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How to Tell the Difference Between Milk Glass & Regular White Glass

Hobnail milk glass
amattel iStockphoto

Identifying a piece of glass as white used to be the best way to categorize milk glass. However, not all white glass is milk glass. The term now applies to colors with an underlying milky or opalescent presence. Milky blues and shell pinks fall under the category "milk glass." Earlier milk glass achieved white through the addition of tin oxide or fluoride. The "American Sweetheart" pattern and names like "Vitrock" and "Monax" are regular white glass. Learn to tell the difference between the two.

Learn to distinguish between milk glass and white glass before you begin to buy pieces for a collection. Find books and venture online to look at pieces and compare them. There are few differences between regular white glass and milk glass; identification may be difficult. Milk glass is outwardly decorative, whimsical and detailed. It could be encrusted with embossed motifs and/or painted enamels. White glass is less showy. It is more utilitarian with simple adornment, if any.

Study the white glass of "American Sweetheart Monax," a pattern produced by MacBeth-Evans Glass Company. Originally used for light fixtures, Monax is a thin, translucent white glass that was machine-pressed into molds. Despite its delicate appearance, it is durable. The pattern around the rim retains a translucent pale blue tint. If you hold the piece to the light, it will appear opalescent. A machine-pressed motif of scrolls and curlicues are inserted between a scalloped design along its wide rim.

Now look at the milk glass used in Westmoreland's "Flared Sawtooth" or "Old Quilt." Both replicate glass crystal with sharp-tooth, jagged rims or raised checkerboard motif. Considered elegant glassware, it is highly decorative, clunky and more detailed. These milk glass patterns are robust in appearance and showier. Look for the familiar markings of "W" superimposed with a "G." Pieces may have slight ripples along the surface, known as "straw marks." This is not a flaw, but it is a characteristic of the molded glass.

Examine the Fire King White or "vitrock" ware. This is a white, heat-resistant glass ovenware and restaurant ware that is functional. It is more opaque and creamy when compared to the less-shiny "Monax," but it is more translucent than milk glass. It has a soft, glossy sheen. It's also easily recognized with its Art Deco influence, scroll work or raised shell pattern. There will also be decals or decorative edges to help you identify the piece. Markings include the words "Fire King" in script, or its anchor trademark and/or the words "heat proof" or "oven proof."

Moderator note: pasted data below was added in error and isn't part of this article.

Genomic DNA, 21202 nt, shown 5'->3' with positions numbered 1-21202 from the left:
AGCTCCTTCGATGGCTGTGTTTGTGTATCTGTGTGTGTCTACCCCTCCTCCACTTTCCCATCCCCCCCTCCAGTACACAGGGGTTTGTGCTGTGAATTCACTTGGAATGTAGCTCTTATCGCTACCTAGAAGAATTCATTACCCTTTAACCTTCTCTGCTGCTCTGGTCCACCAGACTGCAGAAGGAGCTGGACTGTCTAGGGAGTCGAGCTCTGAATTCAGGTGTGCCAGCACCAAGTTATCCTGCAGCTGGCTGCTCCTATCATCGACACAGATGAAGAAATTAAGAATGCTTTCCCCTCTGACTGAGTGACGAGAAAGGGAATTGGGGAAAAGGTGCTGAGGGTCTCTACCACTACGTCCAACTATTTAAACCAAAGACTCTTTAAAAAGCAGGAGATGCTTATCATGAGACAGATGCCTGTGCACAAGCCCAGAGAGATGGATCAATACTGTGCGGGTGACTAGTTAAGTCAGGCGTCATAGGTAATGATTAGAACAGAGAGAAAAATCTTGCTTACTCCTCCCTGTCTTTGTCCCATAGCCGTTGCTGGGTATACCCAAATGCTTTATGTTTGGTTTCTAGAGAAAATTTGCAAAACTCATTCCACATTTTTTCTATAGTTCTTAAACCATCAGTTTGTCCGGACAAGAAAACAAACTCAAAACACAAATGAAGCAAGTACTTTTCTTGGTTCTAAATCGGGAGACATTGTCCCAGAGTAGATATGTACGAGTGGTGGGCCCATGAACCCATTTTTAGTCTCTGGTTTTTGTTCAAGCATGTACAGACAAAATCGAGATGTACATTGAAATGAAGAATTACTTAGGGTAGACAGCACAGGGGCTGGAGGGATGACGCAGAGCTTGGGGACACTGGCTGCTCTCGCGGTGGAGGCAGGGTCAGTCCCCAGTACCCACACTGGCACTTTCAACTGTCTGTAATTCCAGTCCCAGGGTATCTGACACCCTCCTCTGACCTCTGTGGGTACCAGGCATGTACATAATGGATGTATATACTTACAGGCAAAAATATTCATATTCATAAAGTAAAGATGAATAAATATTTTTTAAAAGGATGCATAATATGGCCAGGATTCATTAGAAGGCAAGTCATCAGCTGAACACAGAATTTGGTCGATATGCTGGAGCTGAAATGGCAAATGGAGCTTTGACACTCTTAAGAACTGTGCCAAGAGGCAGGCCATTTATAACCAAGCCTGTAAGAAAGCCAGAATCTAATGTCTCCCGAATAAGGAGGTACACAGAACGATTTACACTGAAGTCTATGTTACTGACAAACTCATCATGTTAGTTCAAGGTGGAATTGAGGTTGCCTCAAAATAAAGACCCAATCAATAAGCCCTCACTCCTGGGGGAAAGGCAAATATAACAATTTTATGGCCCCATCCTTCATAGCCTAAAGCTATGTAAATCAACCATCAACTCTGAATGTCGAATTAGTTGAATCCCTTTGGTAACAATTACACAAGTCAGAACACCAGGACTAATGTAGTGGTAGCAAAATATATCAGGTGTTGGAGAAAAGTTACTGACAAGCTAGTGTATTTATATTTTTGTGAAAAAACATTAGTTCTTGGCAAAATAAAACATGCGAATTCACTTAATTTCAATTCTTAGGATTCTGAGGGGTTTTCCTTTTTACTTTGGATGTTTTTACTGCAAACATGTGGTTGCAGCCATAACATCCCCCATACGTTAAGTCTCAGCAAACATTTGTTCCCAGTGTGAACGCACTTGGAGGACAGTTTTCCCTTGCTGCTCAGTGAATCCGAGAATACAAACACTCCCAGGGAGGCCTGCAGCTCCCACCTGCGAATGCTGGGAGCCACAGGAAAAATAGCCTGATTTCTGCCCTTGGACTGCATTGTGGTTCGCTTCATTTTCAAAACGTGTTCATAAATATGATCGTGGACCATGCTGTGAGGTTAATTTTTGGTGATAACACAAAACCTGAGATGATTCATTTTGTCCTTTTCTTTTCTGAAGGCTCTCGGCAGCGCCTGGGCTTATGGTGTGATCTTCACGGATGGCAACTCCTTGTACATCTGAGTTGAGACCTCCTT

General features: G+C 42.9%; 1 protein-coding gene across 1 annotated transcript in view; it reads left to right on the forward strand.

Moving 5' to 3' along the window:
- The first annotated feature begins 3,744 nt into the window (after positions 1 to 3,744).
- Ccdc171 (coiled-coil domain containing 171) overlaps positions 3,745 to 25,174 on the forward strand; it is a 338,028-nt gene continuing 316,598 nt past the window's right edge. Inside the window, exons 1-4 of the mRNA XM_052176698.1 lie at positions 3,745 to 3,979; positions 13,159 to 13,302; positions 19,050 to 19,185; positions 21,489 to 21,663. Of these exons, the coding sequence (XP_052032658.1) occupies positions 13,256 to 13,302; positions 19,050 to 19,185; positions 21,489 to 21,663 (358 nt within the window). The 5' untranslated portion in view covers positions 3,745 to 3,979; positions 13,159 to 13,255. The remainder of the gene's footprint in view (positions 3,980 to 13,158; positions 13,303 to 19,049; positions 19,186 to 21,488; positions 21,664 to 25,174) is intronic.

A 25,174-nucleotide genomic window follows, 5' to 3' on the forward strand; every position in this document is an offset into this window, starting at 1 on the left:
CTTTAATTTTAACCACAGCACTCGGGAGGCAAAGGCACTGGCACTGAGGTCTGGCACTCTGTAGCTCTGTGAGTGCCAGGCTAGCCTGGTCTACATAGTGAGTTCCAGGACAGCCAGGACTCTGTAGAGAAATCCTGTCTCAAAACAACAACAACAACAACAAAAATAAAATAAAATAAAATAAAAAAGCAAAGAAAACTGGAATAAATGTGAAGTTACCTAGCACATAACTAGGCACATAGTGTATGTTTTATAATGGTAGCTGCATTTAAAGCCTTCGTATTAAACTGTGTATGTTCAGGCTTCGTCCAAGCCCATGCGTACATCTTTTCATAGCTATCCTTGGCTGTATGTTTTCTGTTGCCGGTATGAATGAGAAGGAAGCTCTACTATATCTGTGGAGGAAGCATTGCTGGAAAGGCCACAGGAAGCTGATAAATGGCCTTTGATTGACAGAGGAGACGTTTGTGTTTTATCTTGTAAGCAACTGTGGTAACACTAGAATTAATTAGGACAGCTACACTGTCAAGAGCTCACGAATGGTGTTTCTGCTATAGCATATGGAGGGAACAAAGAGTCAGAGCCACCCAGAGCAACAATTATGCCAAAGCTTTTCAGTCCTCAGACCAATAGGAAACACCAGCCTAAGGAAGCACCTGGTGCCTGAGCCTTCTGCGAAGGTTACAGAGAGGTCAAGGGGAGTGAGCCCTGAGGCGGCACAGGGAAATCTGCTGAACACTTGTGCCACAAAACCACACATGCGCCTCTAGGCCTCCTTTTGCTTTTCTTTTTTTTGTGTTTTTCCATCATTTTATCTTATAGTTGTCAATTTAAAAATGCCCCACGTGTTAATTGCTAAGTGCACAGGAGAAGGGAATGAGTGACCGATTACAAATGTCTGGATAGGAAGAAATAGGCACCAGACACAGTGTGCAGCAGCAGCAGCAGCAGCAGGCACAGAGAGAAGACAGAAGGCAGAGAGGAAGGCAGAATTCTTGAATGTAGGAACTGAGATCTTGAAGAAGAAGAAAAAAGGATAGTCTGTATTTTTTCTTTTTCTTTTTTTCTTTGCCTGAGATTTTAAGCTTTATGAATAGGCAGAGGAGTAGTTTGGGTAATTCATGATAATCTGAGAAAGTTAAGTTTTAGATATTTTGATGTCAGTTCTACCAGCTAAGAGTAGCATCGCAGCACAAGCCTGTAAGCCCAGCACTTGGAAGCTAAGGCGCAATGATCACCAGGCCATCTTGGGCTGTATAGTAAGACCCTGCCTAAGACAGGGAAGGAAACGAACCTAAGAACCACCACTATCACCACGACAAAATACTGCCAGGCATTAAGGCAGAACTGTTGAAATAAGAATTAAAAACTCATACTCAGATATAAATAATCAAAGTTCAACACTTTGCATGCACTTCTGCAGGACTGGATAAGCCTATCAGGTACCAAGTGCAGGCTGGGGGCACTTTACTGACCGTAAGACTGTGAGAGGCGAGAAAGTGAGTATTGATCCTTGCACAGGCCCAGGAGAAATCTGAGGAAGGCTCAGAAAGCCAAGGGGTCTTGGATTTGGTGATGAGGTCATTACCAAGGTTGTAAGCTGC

You'll see that Fenton's milk glass is molded. Patterns include its Silver Crest line with translucent ruffled edges or bold hobnailed (raised bumps) patterns, among others. Pieces are solid and heavy, both visually and physically. Look for mold marks or slight roughness along its sides. Pieces are uniform and balanced, sculptured. Handled items retain the personal stamped mark. Milk glass items produced after 1958 will be more opaque. The word "Fenton" is written inside an oval shape on newer pieces.

Find Hazel Atlas Glass Company's limited production of "Newport Platonite White." This brilliant white, opaque tableware is similar to milk glass. This tableware features a series of light ribbing or wide Vs, impressed around the rim. It is often referred to as "hairpin." Pieces were in Platonite white or with fired-on colors with white as an underlay or base. This white glass is modest in design and usually marked on the bottom with the "H" over "A."

Notice the differences between the Newport Platonite White and the popular Fostoria "American" pattern, initially produced in crystal. Notice that this milk glass is heavier and thicker. It has a raised cube pattern in uniform white that is flawless. More polished and glossier than other milk glass, Fostoria produced a limited quantity. Fostoria followed other glass companies in producing something similar to porcelain china for a reasonable price. Most American pieces have 3 mold seams.

The easiest white ware to identify is probably Pyrex Corning's Opal White series. This solid white tableware goes "from freezer to stovetop." It is thick and heavy. Unlike milk glass, it is heat-resistant. You can easily pick out Pyrex for its simplicity and practical bakeware. Design, if any, is minimal. Earlier pieces include white glass dual-purpose mugs/ hand warmers made for soldiers during war time. Markings include the Corning "horn blower" mark. Other markings are embossed with "Pyrex" and "Made in U.S.A.," a pattern number or date of production.

Things You'll Need:

  • "The Milk Glass Book" by Frank Chiarenza and James Alexander Slater
  • "Collector's Encyclopedia of Milk" by Betty Newbound
  • "Collector's Encyclopedia of Depression Glass" by Gene and Cathy Florence
  • "Treasures of Very Rare Depression Glass: Identification and Value Guide" by Gene Florence
  • "Kitchen Glassware of the Depression Years" by Gene Florence
  • "Pyrex: The Unauthorized Collector's Guide" by Barbara Mauzy


Recognize markings/hallmarks by glass manufacturers.

Know terminology before collecting glassware or tableware.

Know before venturing to flea markets, garage sales and auctions what the value of certain pieces are worth.

Visit glass exhibits and museums.


  • Purchase milk glass and white glass from certified dealers and collectors.
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